“Good afternoon, sir. I am Krim Mokrani and I am looking for my relatives, who I believe live in this area. My mother and grandmother left the country about 30 years ago. My grandmother was Lalla Mokrani. Do you know anyone with that name?”
The uncle startles with recognition at the mention of her name. “She was my neighbor, my childhood friend! But you could not be her grandson. She never had any children.”
“Maybe she had a daughter after moving to Algiers?” I suggest.
“No, impossible. She lived next door to my family until she was past 50 years old. She never married. I saw her nearly every day – she could not have had a child. We would have known. She was a spinster who took care of her parents until they died and then she went to Algiers to care for an aunt. We never heard from her after that.”
I don’t know what to say. Perhaps he is thinking of a different person. “Is anyone from her family still here whom I could talk to?”
“Yes, one brother is still alive and there are nieces and nephews.” The younger man offers to take me to these neighbors in his battered pick-up truck. About 20 minutes later we arrive at the home of Grand-mère’s alleged brother.
After more introductions, I take from my backpack a plastic folder containing the oldest photo I have of my grandmother, a snapshot of her with me as a toddler taken by a neighbor in Montreal. The old brother squints at it for a long minute, then tears drizzle down his craggy cheeks.
“Lalla,” he croaks. “We never knew what happened to her…We thought she might have been killed in the revolution.”
This man also insists that it would not be possible for his sister to have had a grown daughter 30 years ago.
“But she raised me. She said my mother died in childbirth and my father died in the war…”
“Well, she must have loved you, to take you in like that. But you are not her blood relation.” Everyone nods solemnly in agreement and looks down at the floor.
So, just like that, in the space of an hour, I found and lost the only family I have on this earth.
“Do you know anyone in Algiers who knew the aunt she went there to care for?” I grasp at one last straw.
“Oh, no. The aunt was a spinster, too. No children. She worked as a domestic, I think. That’s why Sister went – Auntie had no one else when she got sick.”
I ask for the aunt’s name and last known area of residence for follow-up when I get back to Algiers, but I know it’s bound to be a dead end.
The brother (my great uncle?) and his daughter’s family feed me a hearty dinner, which I’m sure is delicious but to me it tastes like dust from the road. I am so dazed by the revelation of my utter orphan-hood that I forget to take advantage of the situation to conduct a little field work for my thesis. I could be asking them about family lore, folk customs, idioms, what they believe about Imazighen history, what makes them different from Arabs and other Algerians. But I am too stunned to be a grad student. I have become a wandering cipher, a lock with no key, a puzzle with a crucial piece missing and no clues in sight. The fist pressing against my throat closes tighter around its secrets and twists its knuckles into my larynx.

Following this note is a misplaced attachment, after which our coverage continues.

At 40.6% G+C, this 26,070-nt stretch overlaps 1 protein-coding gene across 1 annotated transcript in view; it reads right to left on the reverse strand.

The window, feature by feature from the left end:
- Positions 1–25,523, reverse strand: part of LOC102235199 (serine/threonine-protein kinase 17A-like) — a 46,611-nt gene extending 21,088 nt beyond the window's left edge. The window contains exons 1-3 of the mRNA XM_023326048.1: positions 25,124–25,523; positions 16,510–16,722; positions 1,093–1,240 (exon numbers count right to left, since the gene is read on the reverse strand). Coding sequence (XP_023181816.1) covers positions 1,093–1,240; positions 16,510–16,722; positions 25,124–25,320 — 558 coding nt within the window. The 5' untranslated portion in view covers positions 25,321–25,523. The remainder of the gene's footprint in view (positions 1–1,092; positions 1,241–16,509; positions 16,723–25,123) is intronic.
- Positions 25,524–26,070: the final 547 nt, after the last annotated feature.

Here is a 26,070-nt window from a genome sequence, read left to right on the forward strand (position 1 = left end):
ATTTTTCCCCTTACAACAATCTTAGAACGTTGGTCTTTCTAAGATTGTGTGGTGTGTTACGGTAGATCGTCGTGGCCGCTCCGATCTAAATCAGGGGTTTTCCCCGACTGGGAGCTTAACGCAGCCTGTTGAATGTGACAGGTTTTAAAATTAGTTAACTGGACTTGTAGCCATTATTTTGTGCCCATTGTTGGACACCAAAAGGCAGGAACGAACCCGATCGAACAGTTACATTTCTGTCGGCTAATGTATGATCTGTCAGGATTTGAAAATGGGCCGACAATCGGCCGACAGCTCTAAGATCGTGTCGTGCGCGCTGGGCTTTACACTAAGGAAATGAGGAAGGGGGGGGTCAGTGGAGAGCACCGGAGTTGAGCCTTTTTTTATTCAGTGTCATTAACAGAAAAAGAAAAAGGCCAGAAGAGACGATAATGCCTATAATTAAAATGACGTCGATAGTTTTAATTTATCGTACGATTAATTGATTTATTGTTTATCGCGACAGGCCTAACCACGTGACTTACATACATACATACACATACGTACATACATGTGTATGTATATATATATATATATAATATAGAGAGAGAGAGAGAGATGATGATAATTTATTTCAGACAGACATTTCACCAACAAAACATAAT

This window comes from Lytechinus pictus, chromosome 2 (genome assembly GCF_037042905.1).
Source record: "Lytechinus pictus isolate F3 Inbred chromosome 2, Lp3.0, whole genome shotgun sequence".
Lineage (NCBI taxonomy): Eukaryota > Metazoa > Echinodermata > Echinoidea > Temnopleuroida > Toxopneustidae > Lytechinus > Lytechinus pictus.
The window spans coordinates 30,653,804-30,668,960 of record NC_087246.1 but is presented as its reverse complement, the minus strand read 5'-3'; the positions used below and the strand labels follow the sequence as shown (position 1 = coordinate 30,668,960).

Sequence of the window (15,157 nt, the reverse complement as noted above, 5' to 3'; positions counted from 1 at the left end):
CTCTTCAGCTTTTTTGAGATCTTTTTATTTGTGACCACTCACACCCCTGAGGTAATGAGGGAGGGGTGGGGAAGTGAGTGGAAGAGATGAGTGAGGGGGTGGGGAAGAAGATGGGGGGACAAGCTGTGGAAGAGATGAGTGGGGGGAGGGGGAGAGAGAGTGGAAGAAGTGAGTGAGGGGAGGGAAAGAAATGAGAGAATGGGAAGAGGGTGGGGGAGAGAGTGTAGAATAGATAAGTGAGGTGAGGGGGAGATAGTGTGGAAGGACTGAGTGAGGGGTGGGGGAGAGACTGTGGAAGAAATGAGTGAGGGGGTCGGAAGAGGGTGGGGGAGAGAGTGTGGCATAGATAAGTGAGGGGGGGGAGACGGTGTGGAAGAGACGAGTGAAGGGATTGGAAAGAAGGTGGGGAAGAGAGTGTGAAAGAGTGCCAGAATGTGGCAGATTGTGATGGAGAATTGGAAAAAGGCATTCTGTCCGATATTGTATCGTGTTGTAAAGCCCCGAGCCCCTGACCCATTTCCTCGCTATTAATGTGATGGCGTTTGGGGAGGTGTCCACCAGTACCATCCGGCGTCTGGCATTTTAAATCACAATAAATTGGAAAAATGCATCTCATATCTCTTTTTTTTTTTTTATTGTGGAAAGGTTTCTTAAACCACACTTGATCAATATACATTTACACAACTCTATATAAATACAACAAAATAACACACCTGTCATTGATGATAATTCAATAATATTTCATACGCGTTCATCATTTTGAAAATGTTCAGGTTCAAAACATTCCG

Back in Algiers, I lose steam for my project. I realize that the whole purpose of my Berber studies has been to find my roots. Now I could be anyone, anything. I might be Arab or French or Canadian, Muslim, Catholic, a Spanish foundling. Short of DNA-testing everyone on three continents who vaguely resembles me, there seems no way of knowing. I wrack my memory for any clues Grand-mère might have inadvertently left about my origins, but find no crack in her veneer. Nothing she ever said or did hinted that I might be anything other than her grandson. I will have to wait till I get back to Berkeley to rummage through the few possessions in storage that I brought from Montreal.
I imagine scenarios to explain my existence. Perhaps Grand-mère managed to hide a pregnancy and gave birth to my mother on a “visit” to the aunt, who adopted and raised the child. This was my favorite version because it meant Grand-mère had not lied to me, just to her parents and siblings. I was who she said I was. Also, it seemed more likely that an older woman would take on the burdens of raising a child alone if there were a blood bond. But perhaps I was the baby of someone unrelated, an acquaintance of Grand-mère or the aunt. Since I have no clear memories before about age four, Grand-mère could have “acquired” me at any time in my first three years. Maybe in Spain, or maybe she never even went to Spain. Maybe she found me in France or Morocco or Holland. Maybe I am Canadian-born, after all.